23. Yes because the money is already in the registered plan. I'm not 100% familiar with the Ontario rules but will explain using AB and it will be similar.

  24. I'm currently helping my father in-law sell his car on FB marketplace and Kijiji. Do I need to have a carfax report with my ad?

  25. You don't need it, and probably most ads don't include it automatically. Some buyers may ask to see it, others won't trust you and will pay for their own report anyways. Personally I'd wait and see if anyone actually asks you for it before spending the money.

  26. is there an obvious answer to if I should I make extra payments on my mortgage or fill my TFSA (60% equity 40% fixed income with wealthsimple) first?

  27. Best way to look at this is by treating the extra mortgage payments as a form of investment. It's somewhat like a GIC, in that your capital is guaranteed and is basically locked in for 5 year periods (you can usually cheaply refinance to get your equity back when renewing). Since you're on a variable rate, the rate of return would match that - which of course is still quite unpredictable right now. One big advantage of extra mortgage payments is that your return is tax-free without occupying space in a registered account. But if you have plenty of space anyways, that's not such a big bonus.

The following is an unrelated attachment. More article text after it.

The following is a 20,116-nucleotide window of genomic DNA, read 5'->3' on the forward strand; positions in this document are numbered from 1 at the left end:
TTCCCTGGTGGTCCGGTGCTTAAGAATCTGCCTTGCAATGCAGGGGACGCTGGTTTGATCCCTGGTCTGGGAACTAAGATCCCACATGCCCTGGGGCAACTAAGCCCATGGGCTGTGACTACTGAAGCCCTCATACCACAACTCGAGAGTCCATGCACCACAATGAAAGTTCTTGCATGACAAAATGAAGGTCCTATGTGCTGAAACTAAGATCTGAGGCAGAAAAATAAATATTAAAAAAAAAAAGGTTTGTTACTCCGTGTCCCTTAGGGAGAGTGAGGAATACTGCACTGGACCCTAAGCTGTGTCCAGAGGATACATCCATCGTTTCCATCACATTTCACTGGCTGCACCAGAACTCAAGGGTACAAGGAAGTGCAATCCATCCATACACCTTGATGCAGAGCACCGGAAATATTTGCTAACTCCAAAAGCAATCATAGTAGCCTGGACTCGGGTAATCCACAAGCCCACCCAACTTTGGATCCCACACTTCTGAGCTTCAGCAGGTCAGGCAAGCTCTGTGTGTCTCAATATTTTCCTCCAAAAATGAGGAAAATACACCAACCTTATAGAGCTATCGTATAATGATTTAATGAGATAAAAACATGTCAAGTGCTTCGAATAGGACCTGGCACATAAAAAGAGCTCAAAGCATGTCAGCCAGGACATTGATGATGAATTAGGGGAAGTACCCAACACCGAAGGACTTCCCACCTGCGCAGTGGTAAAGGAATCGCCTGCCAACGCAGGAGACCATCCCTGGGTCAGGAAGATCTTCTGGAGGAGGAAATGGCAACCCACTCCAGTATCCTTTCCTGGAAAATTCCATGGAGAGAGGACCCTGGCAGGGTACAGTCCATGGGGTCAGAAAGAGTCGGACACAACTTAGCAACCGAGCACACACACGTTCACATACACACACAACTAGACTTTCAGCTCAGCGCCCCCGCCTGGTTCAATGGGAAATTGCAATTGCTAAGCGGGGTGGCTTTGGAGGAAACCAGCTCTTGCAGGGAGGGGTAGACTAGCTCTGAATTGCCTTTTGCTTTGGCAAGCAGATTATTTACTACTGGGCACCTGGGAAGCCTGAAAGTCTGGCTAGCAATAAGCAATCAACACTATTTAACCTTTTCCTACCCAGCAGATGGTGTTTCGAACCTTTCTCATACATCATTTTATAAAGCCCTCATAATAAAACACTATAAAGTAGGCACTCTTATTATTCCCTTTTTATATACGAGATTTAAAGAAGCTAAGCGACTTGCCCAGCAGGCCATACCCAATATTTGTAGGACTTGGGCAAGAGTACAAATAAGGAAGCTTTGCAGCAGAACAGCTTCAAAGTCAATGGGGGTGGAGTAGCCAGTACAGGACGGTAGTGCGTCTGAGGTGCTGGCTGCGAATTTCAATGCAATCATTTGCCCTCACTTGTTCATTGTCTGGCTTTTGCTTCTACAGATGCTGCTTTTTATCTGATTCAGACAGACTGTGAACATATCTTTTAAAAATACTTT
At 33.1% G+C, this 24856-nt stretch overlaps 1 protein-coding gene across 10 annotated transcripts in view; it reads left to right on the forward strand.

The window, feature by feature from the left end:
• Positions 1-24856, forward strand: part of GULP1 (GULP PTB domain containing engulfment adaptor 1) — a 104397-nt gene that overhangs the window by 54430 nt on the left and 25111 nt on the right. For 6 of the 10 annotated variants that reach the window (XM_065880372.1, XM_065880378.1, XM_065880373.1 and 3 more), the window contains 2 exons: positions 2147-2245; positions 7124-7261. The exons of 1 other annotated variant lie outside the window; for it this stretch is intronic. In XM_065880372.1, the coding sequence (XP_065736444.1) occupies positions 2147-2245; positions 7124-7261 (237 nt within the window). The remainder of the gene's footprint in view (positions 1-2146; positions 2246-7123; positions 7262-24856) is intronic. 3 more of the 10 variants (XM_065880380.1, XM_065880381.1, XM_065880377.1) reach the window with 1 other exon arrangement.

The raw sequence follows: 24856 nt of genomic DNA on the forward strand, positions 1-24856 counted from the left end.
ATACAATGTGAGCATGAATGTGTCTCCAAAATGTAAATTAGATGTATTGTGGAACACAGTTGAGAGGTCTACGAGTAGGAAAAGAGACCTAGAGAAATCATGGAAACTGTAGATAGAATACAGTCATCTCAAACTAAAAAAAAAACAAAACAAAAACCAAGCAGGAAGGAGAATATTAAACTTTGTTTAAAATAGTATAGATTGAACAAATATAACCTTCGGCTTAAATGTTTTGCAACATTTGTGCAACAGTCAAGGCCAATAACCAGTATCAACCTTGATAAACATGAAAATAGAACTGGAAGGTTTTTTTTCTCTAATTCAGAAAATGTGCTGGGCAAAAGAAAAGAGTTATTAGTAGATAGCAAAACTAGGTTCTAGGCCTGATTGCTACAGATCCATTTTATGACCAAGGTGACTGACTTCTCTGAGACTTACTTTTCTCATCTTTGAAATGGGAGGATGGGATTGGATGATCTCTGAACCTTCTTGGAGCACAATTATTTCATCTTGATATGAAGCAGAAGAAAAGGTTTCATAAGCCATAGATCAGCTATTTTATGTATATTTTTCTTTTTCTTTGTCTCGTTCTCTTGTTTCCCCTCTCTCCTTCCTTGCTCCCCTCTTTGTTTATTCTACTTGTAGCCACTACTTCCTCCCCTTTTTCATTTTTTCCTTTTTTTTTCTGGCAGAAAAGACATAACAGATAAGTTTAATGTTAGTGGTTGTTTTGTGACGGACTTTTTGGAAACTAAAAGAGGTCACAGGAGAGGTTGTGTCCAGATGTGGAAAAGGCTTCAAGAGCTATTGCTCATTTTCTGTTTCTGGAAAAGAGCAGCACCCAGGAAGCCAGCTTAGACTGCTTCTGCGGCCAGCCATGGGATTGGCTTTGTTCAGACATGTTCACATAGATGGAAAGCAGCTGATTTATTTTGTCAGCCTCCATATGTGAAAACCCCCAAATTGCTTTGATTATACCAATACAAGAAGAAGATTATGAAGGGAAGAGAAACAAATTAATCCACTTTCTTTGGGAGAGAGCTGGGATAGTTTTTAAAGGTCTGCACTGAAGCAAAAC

28. What does it take to get started with investing in real estate in Metro Vancouver, assuming I've followed all the PFC money steps? I have maxed out my TFSA and RRSP and should be able to set aside as much as half my paychecks for the next while since my expenses are low and I live with my parents.

  29. What's going on with house insurance? There has been a double-digit increase every year for several years now. It can't all be blamed on Covid-related supply chain issues or the cost of building materials because this was happening before Covid also. Just received my annual renewal and I am now paying double for my house insurance than I do for my car. I have not made any home insurance claims for the past 25 years.